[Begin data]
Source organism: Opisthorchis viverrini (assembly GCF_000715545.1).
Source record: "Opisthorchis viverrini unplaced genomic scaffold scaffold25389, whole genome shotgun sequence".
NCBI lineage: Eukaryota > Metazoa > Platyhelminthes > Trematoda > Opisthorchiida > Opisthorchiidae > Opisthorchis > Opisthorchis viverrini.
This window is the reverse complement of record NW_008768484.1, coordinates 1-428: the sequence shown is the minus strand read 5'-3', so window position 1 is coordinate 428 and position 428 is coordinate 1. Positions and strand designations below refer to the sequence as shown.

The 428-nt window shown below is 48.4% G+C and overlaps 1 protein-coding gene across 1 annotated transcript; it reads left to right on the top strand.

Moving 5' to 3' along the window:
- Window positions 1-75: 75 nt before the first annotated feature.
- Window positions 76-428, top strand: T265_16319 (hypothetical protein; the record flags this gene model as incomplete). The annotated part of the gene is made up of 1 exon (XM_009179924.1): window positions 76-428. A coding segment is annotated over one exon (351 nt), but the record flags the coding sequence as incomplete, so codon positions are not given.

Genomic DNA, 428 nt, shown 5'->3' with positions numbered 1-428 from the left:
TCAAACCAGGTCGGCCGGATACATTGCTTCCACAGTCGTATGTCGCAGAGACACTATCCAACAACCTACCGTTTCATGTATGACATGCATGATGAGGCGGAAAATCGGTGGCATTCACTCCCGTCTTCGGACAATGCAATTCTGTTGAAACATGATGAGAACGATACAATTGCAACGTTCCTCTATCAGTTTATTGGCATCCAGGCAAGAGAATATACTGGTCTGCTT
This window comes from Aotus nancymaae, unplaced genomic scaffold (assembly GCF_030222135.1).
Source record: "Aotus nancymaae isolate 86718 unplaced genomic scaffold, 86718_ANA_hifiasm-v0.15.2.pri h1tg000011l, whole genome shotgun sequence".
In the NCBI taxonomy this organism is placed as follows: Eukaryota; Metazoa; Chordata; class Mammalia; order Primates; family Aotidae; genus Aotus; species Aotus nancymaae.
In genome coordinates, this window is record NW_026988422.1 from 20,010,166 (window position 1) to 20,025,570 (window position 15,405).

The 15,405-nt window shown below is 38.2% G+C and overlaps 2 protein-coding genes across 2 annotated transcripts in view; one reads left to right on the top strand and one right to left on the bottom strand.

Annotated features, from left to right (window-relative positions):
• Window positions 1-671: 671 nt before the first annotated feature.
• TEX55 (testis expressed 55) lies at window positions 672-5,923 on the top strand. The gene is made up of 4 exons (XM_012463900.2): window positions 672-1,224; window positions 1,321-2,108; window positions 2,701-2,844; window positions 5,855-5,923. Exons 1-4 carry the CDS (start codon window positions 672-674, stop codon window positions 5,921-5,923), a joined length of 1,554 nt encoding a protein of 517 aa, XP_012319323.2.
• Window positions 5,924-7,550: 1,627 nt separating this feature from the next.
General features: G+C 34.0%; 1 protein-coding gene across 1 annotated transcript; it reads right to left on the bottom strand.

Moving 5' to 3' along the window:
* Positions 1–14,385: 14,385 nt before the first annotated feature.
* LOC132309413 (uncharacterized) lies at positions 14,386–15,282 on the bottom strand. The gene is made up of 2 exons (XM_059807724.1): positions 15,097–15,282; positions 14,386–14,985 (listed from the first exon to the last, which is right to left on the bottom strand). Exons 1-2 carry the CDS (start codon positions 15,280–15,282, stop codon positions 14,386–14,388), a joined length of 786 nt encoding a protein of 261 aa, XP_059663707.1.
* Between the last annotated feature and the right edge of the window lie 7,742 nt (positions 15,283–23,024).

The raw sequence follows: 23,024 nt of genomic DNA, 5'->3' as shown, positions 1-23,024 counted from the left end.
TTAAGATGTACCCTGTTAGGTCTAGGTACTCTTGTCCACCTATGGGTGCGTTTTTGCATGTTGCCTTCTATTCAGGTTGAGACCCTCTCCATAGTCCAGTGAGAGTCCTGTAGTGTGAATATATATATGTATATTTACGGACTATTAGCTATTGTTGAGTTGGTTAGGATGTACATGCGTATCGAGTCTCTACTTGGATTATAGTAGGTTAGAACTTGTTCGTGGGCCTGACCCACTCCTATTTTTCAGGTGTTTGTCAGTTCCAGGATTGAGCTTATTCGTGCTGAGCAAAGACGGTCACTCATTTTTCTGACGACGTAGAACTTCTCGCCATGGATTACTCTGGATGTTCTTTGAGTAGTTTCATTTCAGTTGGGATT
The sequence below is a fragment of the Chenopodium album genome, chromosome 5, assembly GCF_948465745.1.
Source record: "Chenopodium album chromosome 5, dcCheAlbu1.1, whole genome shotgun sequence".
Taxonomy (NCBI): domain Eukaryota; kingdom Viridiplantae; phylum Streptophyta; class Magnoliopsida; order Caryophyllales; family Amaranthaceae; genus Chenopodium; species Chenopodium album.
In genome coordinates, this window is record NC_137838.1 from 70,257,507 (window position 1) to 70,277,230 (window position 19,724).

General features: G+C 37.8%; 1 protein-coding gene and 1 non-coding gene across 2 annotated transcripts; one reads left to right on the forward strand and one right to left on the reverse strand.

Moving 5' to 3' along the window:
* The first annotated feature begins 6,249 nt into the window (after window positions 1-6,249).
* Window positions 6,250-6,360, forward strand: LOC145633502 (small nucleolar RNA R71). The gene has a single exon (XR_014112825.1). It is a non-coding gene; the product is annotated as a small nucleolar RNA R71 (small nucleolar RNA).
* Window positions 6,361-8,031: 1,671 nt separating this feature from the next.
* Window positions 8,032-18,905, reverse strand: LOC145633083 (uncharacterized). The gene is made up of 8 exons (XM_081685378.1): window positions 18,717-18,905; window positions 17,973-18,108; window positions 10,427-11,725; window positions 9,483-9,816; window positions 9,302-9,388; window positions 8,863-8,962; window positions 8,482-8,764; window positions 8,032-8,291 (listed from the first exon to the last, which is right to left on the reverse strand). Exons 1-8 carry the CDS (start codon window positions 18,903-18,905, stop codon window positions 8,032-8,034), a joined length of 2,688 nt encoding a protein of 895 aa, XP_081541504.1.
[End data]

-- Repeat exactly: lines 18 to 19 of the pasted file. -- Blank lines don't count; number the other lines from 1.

• TEX55 (testis expressed 55) lies at window positions 672-5,923 on the top strand. The gene is made up of 4 exons (XM_012463900.2): window positions 672-1,224; window positions 1,321-2,108; window positions 2,701-2,844; window positions 5,855-5,923. Exons 1-4 carry the CDS (start codon window positions 672-674, stop codon window positions 5,921-5,923), a joined length of 1,554 nt encoding a protein of 517 aa, XP_012319323.2.
• Window positions 5,924-7,550: 1,627 nt separating this feature from the next.